My Father’s Box

I was honoured when Holistic Wayfarer asked me to guest post on A Holistic Journey. I was pleased to accept and write about the impact that money and class had on my upbringing and the way I live now. You’ll find a collection of thought-provoking, passionate and powerful writing on the blog, so please visit and take some time to explore. Thank you Holistic Wayfarer for inviting me.

A Holistic Journey

When my father died, I kept the wooden box in which he had stored his tools. Dad worked as a plasterer, so the box is scarred and coated in plaster dust.  But this box reminds me of all that I learned from him about earning a living.  From Dad, I learned that loyalty and pride in your work are more important than how much you earn.

I was raised in North East England. For the first decade of my life, we lived in a small flat with an outside toilet.  We bathed in a tin tub in front of the fire.  Dad could have earned more working for another employer, but he was loyal to the small family firm he’d apprenticed to.  He took pride in his work and often carried out jobs for family and friends for nothing more than a couple of packs of cigarettes.

We didn’t have…

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55 thoughts on “My Father’s Box

  1. Nice post. I get what you’re saying. I have more now than I ever did as a child or college student. Which is probably why I shun fancy restaurants and still shop at discount stores. As you point out, our background stays with us, and as in this case, that’s not always such a bad thing.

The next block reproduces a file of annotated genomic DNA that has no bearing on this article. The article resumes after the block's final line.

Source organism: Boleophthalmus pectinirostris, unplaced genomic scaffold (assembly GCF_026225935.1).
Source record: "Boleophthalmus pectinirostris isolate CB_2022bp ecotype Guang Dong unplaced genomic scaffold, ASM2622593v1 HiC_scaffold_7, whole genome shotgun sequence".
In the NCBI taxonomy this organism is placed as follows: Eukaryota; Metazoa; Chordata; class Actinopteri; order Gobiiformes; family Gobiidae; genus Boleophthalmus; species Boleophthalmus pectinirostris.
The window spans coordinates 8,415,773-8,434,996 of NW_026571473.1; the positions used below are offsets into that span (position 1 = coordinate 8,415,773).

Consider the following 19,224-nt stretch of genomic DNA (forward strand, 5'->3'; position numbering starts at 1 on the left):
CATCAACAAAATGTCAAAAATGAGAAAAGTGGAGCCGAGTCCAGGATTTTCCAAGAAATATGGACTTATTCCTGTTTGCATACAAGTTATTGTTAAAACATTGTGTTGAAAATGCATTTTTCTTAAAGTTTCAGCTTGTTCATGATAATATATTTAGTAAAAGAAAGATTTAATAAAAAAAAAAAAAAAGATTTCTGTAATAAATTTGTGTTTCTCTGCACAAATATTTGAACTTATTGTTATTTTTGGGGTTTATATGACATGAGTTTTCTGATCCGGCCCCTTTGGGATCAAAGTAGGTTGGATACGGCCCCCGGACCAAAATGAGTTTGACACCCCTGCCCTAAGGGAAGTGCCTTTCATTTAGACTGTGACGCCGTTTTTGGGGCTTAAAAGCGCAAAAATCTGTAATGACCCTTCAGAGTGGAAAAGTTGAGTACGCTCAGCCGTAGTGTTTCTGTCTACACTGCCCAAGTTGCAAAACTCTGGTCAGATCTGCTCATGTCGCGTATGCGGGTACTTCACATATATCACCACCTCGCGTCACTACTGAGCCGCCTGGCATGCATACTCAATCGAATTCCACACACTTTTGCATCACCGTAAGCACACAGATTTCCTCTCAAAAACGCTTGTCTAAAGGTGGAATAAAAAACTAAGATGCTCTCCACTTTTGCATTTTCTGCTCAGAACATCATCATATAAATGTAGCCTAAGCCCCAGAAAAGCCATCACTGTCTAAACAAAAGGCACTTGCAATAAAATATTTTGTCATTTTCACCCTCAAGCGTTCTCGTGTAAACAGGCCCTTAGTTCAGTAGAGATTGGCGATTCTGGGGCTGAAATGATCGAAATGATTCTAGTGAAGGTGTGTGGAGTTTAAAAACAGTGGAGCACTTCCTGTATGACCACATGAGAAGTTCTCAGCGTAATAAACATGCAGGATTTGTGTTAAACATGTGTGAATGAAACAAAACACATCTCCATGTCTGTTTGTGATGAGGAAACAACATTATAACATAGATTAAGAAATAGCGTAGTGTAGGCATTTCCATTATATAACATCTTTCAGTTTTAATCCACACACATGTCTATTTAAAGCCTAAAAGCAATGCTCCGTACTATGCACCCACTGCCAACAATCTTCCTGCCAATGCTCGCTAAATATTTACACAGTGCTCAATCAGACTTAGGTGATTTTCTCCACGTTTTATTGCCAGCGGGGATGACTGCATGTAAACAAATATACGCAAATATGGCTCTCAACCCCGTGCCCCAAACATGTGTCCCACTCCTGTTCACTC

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  2. Hi Andrea, I read this post on the Holistic Wanderer, and I really enjoyed it. Our upbringing, our parent’s attitudes to money all have such an impact on our adult attitudes to money. We didn’t have much money, but my mother always felt wealthy and encouraged us to appreciate the ways in which we were wealthy in other ways – the land we lived on, our health, our family and friends. It has done me well, I think.

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  3. What a great story. It’s funny…. my father was raised on Welfare and they shopped at the “Sally Ann” (Salvation Army). He started working when he was barely 12 and he vowed that when he was older, he would PAY for stuff and not get it for free!

    Well, he went into real estate, made big bucks and spent it all with nary a regret. He lived large and he flashed yet, when he got older and his situation changed he went from “guess how much this costs” to “guess how little this costs”! Funny…

    Through it all, we were not spoiled, we all got summer jobs from the ge of 16 and we all learned to pay our own way. It could have turned out totally differently!

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  4. This was wonderful, Andrea. I’m so glad you chose to share.
    I’d like to think i’ve “overcome my upbringing”. Let’s face it, not all people are good people and most of them still become parents. However, i did retain some outlooks and values that i never even considered discarding. Call it the pride of the working class. I let go of the things from which i escaped, so i can see the bits of good that were here and there. With that good in mind, i really felt like i was reading about myself as i soaked up your post. The day i realized i was making close to double what my father made was… unsettling. Huge hugs.